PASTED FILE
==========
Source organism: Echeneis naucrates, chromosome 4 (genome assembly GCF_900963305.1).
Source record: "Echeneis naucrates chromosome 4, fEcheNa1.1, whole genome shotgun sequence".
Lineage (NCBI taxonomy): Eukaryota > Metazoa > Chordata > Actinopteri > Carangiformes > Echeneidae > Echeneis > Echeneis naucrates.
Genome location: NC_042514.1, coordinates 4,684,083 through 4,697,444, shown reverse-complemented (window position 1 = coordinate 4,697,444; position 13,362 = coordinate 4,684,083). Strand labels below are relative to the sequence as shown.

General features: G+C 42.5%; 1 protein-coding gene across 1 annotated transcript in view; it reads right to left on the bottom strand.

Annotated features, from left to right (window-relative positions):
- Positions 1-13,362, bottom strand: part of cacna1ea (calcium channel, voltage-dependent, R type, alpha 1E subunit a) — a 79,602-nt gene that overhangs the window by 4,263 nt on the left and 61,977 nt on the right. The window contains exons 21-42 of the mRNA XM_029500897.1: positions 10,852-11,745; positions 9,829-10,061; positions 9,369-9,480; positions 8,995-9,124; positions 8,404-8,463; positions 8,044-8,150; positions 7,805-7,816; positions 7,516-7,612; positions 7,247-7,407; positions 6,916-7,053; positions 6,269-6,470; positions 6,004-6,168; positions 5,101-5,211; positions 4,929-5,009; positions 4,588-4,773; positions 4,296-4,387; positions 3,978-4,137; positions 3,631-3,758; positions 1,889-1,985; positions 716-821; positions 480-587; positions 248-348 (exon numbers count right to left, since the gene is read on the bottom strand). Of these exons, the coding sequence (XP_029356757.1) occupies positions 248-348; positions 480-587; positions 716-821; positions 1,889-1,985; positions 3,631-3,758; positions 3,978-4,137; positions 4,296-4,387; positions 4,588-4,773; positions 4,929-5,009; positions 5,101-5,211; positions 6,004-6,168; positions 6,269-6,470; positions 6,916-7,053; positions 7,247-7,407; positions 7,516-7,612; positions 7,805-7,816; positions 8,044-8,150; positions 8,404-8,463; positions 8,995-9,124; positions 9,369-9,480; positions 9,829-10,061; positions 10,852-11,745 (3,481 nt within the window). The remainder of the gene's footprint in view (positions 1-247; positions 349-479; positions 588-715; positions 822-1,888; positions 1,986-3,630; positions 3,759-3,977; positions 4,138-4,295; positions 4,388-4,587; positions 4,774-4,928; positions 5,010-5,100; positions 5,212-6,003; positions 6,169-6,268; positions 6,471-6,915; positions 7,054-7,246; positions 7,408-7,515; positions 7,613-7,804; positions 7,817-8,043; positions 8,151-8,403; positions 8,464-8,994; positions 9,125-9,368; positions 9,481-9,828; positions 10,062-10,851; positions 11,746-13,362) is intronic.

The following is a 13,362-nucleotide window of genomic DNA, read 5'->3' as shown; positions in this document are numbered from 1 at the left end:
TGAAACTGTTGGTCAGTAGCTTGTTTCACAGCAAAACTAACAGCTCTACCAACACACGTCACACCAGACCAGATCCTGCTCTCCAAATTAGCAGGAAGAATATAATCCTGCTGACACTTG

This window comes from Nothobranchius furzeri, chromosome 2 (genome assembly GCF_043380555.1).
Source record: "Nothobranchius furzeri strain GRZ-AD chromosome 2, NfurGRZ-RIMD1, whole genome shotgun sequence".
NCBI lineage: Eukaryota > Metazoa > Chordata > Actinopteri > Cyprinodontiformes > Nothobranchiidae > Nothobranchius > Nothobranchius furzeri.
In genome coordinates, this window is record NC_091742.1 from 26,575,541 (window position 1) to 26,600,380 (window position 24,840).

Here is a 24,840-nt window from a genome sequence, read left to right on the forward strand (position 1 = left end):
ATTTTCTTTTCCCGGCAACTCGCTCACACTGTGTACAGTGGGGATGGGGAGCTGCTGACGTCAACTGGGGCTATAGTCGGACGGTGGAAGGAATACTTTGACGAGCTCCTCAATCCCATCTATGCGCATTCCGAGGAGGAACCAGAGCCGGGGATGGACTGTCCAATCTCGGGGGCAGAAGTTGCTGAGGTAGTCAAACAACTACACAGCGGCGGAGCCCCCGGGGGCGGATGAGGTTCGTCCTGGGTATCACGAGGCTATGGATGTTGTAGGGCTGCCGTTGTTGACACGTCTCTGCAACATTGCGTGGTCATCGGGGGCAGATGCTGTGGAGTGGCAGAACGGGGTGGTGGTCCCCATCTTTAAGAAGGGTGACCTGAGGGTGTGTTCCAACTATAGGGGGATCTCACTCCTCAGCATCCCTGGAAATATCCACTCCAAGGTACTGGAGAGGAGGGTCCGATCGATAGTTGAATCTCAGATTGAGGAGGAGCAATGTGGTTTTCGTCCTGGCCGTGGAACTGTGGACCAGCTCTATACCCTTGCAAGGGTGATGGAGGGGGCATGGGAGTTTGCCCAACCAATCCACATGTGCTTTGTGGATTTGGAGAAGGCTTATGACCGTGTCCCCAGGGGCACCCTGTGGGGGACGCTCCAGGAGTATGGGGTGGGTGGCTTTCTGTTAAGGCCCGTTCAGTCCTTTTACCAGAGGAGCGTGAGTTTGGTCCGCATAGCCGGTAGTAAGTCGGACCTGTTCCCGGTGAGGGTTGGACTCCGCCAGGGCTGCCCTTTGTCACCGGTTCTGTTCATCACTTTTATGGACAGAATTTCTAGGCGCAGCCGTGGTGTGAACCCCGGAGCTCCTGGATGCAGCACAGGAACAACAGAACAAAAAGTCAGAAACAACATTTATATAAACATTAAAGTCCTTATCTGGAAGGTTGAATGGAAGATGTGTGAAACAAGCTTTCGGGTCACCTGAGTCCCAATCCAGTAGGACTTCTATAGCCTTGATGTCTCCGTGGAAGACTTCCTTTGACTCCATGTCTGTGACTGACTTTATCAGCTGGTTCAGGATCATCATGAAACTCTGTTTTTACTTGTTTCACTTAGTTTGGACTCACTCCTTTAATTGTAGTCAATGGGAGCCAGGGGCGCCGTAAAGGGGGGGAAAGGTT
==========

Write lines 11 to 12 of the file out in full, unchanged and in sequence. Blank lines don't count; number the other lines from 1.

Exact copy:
Source record: "Nothobranchius furzeri strain GRZ-AD chromosome 2, NfurGRZ-RIMD1, whole genome shotgun sequence".
NCBI lineage: Eukaryota > Metazoa > Chordata > Actinopteri > Cyprinodontiformes > Nothobranchiidae > Nothobranchius > Nothobranchius furzeri.